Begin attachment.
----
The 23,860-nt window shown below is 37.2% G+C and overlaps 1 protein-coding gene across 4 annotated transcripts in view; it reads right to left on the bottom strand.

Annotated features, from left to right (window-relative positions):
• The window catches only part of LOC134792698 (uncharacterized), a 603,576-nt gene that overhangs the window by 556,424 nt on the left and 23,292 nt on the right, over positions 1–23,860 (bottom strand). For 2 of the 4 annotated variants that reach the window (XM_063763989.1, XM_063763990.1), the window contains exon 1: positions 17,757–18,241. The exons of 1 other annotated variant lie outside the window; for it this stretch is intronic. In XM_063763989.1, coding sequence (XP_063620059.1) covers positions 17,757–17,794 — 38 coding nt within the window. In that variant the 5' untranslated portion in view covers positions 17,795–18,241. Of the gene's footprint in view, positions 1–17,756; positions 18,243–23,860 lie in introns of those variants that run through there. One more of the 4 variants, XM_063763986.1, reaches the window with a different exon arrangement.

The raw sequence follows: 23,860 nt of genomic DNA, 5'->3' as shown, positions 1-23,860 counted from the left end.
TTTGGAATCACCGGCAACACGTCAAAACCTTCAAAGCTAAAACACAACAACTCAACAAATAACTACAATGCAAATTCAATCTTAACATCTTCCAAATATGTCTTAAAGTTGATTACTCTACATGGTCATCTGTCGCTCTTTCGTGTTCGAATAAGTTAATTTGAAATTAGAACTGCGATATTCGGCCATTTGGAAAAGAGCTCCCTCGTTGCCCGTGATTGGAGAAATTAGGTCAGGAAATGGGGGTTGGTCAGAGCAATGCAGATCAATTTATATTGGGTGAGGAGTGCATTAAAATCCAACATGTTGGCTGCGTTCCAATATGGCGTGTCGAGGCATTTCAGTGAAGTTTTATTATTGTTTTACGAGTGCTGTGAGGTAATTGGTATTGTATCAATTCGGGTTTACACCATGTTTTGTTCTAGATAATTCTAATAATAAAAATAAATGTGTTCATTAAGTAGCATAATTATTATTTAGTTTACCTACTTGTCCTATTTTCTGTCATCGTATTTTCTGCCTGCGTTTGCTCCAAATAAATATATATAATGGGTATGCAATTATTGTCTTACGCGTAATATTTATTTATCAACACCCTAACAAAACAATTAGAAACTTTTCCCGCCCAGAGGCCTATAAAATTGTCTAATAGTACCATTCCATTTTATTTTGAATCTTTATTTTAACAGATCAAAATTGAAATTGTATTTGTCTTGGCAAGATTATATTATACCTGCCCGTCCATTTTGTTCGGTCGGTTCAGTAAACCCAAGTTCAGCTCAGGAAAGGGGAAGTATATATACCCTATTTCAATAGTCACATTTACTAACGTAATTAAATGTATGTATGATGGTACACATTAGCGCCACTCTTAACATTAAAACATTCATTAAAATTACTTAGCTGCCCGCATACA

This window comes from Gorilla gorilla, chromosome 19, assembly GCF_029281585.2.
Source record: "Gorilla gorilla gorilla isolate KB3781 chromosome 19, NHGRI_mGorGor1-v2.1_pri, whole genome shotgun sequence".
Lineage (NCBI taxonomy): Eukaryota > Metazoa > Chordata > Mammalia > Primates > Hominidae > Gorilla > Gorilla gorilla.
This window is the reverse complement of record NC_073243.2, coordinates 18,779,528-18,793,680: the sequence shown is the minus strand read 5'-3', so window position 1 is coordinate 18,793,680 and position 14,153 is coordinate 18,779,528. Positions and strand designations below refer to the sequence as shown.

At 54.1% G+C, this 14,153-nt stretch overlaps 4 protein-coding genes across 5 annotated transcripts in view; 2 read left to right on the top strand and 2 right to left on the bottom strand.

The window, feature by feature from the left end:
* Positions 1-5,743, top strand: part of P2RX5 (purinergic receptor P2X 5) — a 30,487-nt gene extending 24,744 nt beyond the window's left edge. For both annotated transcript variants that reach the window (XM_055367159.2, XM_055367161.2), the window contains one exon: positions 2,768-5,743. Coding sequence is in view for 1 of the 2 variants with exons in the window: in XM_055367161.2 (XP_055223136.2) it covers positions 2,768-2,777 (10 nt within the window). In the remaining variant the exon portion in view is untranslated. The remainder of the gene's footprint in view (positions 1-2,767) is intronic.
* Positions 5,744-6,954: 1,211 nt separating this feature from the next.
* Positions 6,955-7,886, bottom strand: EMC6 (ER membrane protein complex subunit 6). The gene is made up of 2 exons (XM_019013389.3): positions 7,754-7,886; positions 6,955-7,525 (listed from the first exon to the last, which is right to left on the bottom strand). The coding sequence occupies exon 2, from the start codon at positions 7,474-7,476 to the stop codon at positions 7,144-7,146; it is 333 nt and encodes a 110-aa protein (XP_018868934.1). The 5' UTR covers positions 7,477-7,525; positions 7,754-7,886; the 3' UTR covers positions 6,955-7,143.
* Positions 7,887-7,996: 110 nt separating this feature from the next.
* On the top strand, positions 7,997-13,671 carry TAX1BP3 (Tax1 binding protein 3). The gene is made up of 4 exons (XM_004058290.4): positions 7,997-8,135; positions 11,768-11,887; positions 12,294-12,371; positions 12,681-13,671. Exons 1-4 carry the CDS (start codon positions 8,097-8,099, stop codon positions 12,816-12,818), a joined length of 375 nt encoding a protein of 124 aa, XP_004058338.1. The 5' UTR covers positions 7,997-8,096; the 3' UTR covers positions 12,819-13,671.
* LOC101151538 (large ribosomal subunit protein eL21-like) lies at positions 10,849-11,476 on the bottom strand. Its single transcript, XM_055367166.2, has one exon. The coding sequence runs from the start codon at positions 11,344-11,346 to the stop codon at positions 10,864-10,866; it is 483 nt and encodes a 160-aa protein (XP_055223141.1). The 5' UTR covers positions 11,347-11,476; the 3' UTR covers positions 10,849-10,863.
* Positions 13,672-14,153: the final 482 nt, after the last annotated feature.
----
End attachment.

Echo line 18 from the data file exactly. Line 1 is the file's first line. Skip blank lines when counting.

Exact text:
* Positions 13,672-14,153: the final 482 nt, after the last annotated feature.